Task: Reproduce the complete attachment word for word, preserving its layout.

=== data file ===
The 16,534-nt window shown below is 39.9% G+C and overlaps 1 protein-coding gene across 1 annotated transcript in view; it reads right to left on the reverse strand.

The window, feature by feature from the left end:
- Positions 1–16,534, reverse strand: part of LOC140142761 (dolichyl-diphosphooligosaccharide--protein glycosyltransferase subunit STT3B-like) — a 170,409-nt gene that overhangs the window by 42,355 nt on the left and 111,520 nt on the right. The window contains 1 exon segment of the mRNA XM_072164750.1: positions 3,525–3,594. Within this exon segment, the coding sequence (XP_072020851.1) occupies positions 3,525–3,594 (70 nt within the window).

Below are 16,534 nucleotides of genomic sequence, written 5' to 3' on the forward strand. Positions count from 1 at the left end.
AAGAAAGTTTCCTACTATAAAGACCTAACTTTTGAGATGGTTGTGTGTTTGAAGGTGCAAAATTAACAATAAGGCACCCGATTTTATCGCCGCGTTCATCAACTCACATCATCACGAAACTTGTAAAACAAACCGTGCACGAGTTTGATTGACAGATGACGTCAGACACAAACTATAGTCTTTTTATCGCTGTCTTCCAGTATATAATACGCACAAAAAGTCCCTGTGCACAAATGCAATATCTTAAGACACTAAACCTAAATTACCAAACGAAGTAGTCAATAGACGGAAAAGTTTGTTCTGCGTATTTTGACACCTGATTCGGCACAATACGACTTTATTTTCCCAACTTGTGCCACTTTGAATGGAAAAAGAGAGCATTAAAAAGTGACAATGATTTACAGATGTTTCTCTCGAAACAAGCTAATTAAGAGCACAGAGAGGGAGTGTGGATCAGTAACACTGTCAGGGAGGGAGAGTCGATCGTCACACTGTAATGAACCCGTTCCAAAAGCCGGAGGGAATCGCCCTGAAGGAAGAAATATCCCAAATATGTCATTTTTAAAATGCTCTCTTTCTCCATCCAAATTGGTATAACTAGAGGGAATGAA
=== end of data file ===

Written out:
The 16,534-nt window shown below is 39.9% G+C and overlaps 1 protein-coding gene across 1 annotated transcript in view; it reads right to left on the reverse strand.

The window, feature by feature from the left end:
- Positions 1–16,534, reverse strand: part of LOC140142761 (dolichyl-diphosphooligosaccharide--protein glycosyltransferase subunit STT3B-like) — a 170,409-nt gene that overhangs the window by 42,355 nt on the left and 111,520 nt on the right. The window contains 1 exon segment of the mRNA XM_072164750.1: positions 3,525–3,594. Within this exon segment, the coding sequence (XP_072020851.1) occupies positions 3,525–3,594 (70 nt within the window).

Below are 16,534 nucleotides of genomic sequence, written 5' to 3' on the forward strand. Positions count from 1 at the left end.
AAGAAAGTTTCCTACTATAAAGACCTAACTTTTGAGATGGTTGTGTGTTTGAAGGTGCAAAATTAACAATAAGGCACCCGATTTTATCGCCGCGTTCATCAACTCACATCATCACGAAACTTGTAAAACAAACCGTGCACGAGTTTGATTGACAGATGACGTCAGACACAAACTATAGTCTTTTTATCGCTGTCTTCCAGTATATAATACGCACAAAAAGTCCCTGTGCACAAATGCAATATCTTAAGACACTAAACCTAAATTACCAAACGAAGTAGTCAATAGACGGAAAAGTTTGTTCTGCGTATTTTGACACCTGATTCGGCACAATACGACTTTATTTTCCCAACTTGTGCCACTTTGAATGGAAAAAGAGAGCATTAAAAAGTGACAATGATTTACAGATGTTTCTCTCGAAACAAGCTAATTAAGAGCACAGAGAGGGAGTGTGGATCAGTAACACTGTCAGGGAGGGAGAGTCGATCGTCACACTGTAATGAACCCGTTCCAAAAGCCGGAGGGAATCGCCCTGAAGGAAGAAATATCCCAAATATGTCATTTTTAAAATGCTCTCTTTCTCCATCCAAATTGGTATAACTAGAGGGAATGAA